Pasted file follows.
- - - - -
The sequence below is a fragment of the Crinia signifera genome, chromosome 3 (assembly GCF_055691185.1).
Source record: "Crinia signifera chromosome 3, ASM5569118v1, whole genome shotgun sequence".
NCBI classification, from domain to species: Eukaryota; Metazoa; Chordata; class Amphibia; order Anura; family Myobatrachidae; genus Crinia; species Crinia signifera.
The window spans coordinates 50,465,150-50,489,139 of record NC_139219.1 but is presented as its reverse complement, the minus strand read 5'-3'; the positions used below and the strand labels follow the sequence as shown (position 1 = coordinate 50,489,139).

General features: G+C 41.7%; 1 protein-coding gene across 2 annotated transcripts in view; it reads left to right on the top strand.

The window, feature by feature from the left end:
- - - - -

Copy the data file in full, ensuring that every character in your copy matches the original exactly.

The sequence below is a fragment of the Crinia signifera genome, chromosome 3 (assembly GCF_055691185.1).
Source record: "Crinia signifera chromosome 3, ASM5569118v1, whole genome shotgun sequence".
NCBI classification, from domain to species: Eukaryota; Metazoa; Chordata; class Amphibia; order Anura; family Myobatrachidae; genus Crinia; species Crinia signifera.
The window spans coordinates 50,465,150-50,489,139 of record NC_139219.1 but is presented as its reverse complement, the minus strand read 5'-3'; the positions used below and the strand labels follow the sequence as shown (position 1 = coordinate 50,489,139).

General features: G+C 41.7%; 1 protein-coding gene across 2 annotated transcripts in view; it reads left to right on the top strand.

The window, feature by feature from the left end: